Yet in a strange commercial twist, it will be the NSW government that will miss my driver’s licence the most. Think of the revenue they will lose if I never renew my licence again, or need insurance, petrol, oil, tyres, cars or any other motoring liability that incurs a tax.
But wait there’s more!
Not content with the suspension of my driver’s licence last November 2011, the Attorney General’s Department despatched the Sheriff of Muswellbrook to come to my home in Scone to seize property for auction to forcibly recoup the levy.
So the Sheriff came to my home two weeks ago, had a quick cuppa in the garden with me, seized two of my family bicycles and took them away. It sort of felt like I was lending them to a friend and they’d be back soon.
But I wasn’t, and they won’t, because the stark reality is that my elected representatives have seen fit to put me through the wringer in their unreasonable quest to ensure their unsubstantiated law is enforced and upheld.
Macquarie Street can keep their licence and their rego and their insurance and their motorways: they are nothing to me – I am car-free – and liberated – and being in a bicycle family like mine, there are plenty more bikes in the shed for riding!
I accept the taxpayer-funded ‘academic findings’ that head injuries went down after the introduction of mandatory helmet laws in 1991 but I do not accept the taxpayer-funded ‘academic omissions’ that fail to mention cycling rates went down even more than head injury rates.
You may be surprised to hear that no randomised controlled trials (the ‘ones’ necessary for Class 1 evidence to be deduced) have ever been done on the subject of bicycle helmet safety.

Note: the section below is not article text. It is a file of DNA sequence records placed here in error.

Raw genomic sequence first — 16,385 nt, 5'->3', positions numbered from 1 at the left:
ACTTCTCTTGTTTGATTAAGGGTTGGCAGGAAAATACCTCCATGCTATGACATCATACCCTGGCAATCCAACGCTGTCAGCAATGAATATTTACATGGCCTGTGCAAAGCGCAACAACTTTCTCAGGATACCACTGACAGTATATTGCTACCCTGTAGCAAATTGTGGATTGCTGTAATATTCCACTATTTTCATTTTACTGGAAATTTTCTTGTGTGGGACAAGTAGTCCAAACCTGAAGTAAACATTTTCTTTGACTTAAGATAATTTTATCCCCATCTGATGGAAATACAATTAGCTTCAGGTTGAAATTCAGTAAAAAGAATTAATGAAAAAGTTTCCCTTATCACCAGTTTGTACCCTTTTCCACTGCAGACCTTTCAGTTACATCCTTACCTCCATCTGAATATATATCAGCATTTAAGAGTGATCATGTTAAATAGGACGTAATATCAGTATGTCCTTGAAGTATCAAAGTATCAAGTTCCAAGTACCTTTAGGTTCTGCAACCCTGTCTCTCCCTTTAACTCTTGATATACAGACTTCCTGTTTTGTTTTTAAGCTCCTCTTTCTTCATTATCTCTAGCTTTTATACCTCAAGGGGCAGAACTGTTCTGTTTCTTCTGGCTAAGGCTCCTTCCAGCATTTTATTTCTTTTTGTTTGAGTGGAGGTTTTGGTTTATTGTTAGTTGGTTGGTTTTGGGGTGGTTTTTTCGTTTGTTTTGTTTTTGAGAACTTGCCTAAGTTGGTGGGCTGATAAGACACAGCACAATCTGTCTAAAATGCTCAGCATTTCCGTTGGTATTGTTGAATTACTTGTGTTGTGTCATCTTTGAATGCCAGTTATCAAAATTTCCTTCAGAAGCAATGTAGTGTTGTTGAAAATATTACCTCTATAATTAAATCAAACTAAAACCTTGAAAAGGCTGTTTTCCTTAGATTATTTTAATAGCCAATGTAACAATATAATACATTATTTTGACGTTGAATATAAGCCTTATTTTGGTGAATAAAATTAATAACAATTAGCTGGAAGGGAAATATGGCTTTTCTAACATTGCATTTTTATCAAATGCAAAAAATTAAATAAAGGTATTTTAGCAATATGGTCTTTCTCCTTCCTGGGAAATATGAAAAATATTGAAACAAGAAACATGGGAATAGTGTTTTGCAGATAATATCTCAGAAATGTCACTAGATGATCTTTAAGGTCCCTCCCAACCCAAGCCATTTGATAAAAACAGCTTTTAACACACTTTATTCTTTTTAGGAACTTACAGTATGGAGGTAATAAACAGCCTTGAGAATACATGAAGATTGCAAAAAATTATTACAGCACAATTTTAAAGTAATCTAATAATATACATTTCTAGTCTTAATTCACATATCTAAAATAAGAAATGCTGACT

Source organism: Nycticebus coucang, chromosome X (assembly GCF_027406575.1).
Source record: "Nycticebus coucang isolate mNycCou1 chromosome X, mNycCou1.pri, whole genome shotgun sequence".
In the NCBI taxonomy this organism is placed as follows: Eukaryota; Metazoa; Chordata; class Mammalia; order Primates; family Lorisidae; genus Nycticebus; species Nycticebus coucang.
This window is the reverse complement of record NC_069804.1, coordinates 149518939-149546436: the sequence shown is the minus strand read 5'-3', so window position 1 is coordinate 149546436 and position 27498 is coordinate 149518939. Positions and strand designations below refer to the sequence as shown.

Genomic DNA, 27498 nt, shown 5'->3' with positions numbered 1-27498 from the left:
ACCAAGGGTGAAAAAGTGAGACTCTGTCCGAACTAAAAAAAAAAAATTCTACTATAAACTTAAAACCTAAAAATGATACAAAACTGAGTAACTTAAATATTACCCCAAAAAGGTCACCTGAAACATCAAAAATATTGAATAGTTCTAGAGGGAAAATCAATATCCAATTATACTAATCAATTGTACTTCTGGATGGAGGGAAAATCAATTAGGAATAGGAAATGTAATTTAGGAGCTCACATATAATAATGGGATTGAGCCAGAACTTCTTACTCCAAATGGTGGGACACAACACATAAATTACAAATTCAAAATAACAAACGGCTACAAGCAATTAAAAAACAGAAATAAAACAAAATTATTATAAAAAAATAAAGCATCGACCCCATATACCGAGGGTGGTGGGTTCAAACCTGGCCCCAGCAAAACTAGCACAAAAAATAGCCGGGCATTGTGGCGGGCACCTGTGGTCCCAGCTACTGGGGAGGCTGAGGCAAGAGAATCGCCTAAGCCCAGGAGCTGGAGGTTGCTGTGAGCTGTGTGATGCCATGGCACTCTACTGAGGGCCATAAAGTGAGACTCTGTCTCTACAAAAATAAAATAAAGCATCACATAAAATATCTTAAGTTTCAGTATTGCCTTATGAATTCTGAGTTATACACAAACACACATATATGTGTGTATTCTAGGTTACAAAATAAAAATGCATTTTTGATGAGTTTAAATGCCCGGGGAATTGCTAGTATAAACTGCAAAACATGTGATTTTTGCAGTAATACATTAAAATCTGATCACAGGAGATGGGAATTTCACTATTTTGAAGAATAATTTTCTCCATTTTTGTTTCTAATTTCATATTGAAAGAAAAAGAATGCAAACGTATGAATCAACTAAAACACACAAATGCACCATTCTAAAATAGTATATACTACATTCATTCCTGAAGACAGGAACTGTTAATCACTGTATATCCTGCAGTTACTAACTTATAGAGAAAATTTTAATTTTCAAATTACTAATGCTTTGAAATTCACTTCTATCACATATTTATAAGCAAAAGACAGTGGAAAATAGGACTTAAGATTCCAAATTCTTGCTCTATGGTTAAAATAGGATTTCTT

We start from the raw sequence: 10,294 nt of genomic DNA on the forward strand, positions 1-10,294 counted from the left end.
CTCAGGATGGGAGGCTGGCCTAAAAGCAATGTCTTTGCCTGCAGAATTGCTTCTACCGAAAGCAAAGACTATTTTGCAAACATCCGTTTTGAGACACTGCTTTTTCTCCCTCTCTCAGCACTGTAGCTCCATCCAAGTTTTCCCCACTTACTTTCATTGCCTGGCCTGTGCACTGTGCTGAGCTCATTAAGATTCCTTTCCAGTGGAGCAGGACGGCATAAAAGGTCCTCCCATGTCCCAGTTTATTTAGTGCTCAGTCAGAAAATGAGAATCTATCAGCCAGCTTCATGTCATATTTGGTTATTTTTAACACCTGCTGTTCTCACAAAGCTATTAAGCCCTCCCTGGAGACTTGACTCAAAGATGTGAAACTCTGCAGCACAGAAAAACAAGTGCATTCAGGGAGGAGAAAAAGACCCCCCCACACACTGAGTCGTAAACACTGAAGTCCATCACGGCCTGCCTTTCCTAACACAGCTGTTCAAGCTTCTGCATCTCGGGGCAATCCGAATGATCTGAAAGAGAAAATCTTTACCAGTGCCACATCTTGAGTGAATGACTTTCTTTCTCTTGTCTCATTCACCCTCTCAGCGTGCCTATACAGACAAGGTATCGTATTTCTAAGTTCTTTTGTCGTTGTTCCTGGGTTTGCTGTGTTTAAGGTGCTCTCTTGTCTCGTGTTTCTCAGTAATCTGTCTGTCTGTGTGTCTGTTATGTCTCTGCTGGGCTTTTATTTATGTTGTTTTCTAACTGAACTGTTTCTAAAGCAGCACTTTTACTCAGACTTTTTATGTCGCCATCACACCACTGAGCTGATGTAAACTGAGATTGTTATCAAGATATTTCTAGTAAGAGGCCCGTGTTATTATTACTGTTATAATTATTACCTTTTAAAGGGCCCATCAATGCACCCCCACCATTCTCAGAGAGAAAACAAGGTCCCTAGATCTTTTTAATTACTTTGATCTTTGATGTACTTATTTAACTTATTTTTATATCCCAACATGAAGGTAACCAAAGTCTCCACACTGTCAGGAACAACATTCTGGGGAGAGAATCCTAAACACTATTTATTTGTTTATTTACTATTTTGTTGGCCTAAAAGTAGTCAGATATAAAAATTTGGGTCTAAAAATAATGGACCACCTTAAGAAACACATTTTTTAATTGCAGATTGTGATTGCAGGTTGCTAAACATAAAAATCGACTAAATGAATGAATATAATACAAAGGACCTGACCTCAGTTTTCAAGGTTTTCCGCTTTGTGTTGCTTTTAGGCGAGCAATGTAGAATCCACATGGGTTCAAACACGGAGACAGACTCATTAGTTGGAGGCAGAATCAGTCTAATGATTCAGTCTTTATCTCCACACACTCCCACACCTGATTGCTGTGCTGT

In fact the current data we have today comes from two main types of observational study: “time trend analyses” and “case control studies”. Most of the literature that mentions bicycle helmets and bicycle helmet promotion refers back to a small number of these studies rather than actually providing primary evidence. Even Dr Olivier’s 2011 study said they had to make assumptions as there wasn’t enough data on actual cyclists and injuries.
We should be concerned that our governments still will not countenance international consensus[vii] that bicycle helmet laws have left Australia bereft in terms of health, transport, congestion and the environment.[viii] Moreover the bias exhibited by ‘government willingness’ to assume that helmets are useful, even when the data is not there, displays an inexplicable commitment to helmets and bicycle helmet laws. Arguably “Big Helma thinking” has brainwashed our governments and society into believing that bicycle helmets are the first and last words on bicycle safety. The hoped-for community benefits from mandatory bicycle helmet laws have been considerably outweighed by the actual losses incurred by the community.[ix]